1. canadianmint
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    canadianmint Member

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    Showing vs. Telling. How times have changed.

    Discussion in 'General Writing' started by canadianmint, Aug 25, 2009.

    I watched a TV movie from 1985 (on VHS) the other day and although I loved the movie as a kid, I found it hard to stomach all the 'telling' it was doing instead of 'showing.'

    What is your take on the change from telling to showing? Because I swear in the books/movies I loved growing up and they just told me everything.

    And what are the limitations to showing? What do readers lose in being shown so much and not just being plainly told?

    Has our attention span changed? Is it because we have so much more choices when it comes to books and movies?

    Don't get me wrong, I definitely know the strengths to 'showing' and am not opting to go back to 'telling'. I just want to look at it from the other side.
     
  2. Cogito
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    Cogito Former Mod, Retired Supporter Contributor

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    I believe in a balance between showing and telling, and paying attention to when one is a better choice then the other: Show and Tell

    One problem with TV, and especially movies, is that the time for exposition is limited. Too often, exposition is therefore compressed into a few lines of dialogue. Sometimes it's expediency or budget that dictates the difference too. It's easier and less costly to have an actor say a few lines within an existing scene than to construct an additional scene or two (with set preparation) to show the same information.

    That's not as convincing an excuse if you're discussing a text medium.
     
  3. jwatson
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    jwatson Active Member

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    What do you think about showing AND telling?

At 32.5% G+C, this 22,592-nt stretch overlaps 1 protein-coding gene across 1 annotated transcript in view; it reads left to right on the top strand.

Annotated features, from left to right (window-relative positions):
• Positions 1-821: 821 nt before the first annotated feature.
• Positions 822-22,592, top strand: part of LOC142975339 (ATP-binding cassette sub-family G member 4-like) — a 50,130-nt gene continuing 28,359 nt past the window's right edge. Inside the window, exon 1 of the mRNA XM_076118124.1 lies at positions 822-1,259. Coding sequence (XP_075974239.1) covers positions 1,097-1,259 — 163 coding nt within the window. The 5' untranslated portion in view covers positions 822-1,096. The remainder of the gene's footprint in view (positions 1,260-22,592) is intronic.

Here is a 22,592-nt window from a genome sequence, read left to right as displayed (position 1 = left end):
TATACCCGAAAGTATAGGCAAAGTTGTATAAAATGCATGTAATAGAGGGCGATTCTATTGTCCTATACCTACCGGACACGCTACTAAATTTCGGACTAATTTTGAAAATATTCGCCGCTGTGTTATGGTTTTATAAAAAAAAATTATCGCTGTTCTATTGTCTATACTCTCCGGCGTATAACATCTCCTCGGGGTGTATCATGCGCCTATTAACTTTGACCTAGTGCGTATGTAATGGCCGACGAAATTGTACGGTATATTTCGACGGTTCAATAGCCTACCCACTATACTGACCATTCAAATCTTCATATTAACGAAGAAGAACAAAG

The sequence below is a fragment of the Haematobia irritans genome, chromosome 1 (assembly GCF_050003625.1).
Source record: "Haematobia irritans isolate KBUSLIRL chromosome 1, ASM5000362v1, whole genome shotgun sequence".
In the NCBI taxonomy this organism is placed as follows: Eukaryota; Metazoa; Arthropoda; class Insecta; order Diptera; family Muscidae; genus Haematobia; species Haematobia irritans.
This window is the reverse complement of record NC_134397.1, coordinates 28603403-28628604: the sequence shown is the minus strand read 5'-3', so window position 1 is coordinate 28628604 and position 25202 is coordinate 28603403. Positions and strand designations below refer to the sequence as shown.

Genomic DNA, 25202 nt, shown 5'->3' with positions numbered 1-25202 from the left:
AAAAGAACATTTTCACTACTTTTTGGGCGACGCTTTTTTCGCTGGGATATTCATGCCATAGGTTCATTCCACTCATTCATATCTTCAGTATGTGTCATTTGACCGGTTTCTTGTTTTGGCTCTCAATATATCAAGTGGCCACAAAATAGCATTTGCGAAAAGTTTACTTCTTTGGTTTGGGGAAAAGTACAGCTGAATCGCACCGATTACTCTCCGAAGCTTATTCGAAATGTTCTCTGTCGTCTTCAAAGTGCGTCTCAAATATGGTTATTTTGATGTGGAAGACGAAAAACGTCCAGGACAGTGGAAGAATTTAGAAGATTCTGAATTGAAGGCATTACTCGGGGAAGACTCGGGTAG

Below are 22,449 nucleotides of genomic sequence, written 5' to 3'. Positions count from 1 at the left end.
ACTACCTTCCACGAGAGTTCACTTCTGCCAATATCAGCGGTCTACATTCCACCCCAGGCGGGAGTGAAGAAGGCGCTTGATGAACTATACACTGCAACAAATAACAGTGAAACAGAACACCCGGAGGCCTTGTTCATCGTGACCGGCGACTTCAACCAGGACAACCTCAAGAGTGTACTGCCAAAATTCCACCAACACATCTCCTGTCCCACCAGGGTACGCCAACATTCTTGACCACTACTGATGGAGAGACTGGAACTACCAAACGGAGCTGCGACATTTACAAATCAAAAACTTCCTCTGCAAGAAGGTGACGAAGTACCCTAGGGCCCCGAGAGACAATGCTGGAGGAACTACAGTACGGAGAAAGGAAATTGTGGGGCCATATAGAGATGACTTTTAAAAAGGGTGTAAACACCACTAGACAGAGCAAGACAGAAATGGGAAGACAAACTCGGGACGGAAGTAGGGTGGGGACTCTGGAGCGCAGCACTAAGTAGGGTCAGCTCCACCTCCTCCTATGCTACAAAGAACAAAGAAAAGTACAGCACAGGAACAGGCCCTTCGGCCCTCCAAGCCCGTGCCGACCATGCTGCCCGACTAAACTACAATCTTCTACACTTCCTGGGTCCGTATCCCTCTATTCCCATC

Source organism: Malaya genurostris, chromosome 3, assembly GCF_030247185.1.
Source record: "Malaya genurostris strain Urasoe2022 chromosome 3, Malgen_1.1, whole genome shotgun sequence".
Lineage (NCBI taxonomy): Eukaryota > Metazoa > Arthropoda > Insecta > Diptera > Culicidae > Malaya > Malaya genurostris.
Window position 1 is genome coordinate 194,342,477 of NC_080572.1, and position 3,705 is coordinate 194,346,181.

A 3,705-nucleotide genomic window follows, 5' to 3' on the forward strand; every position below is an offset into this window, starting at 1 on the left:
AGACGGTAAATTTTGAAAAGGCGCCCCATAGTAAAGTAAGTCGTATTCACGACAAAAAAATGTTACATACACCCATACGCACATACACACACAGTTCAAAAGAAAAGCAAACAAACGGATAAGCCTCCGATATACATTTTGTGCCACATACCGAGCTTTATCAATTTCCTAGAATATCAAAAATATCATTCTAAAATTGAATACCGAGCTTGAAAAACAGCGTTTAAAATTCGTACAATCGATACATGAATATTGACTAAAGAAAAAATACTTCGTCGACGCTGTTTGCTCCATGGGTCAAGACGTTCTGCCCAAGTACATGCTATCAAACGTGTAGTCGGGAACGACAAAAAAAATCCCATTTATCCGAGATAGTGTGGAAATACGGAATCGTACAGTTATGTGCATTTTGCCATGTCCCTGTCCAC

He twiddled his thumbs/shuffled his feet. vs. He twiddled his thumbs nervously/awkwardly. <--- I do a lot of this and it concerns me a little...
     
  4. arron89
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    arron89 Banned

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    ^ Honestly, its not that big of a deal. Readers aren't going to go "ooh, she used an emotion, lazy lazy writer". The problem only arises when you do all the work for the reader, giving them everything all the time. Showing, in this sense, makes your reader do some work themselves, asking them to think about why a character is doing a certain thing, how an object became a certain way, things like that. Which, obviously, isn't always preferable - sometimes the subtext leaves a little too much room for interpretation, or the emotion/idea you're trying to communicate is so vital to the story that it needs to be stated definitively, in which case the better idea is to tell readers exactly what you want/need to.
     
  5. Ashleigh
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    Ashleigh Contributing Member Contributor

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    Adverbs can be very lazy words to use in that context. I don't see a problem with them if they're used sparcely, but over use of them can just seem clumsy, childish, and unprofessional, purely because they're quick and easy choices - they don't require much tact.

    It can actually come across as being patronising to the reader, if you ask me.
     
  6. mammamaia
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    mammamaia nit-picker-in-chief Contributor

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    one movie does not a standard make!... and was it a good, well-written/directed movie, or a piece of 'blank'?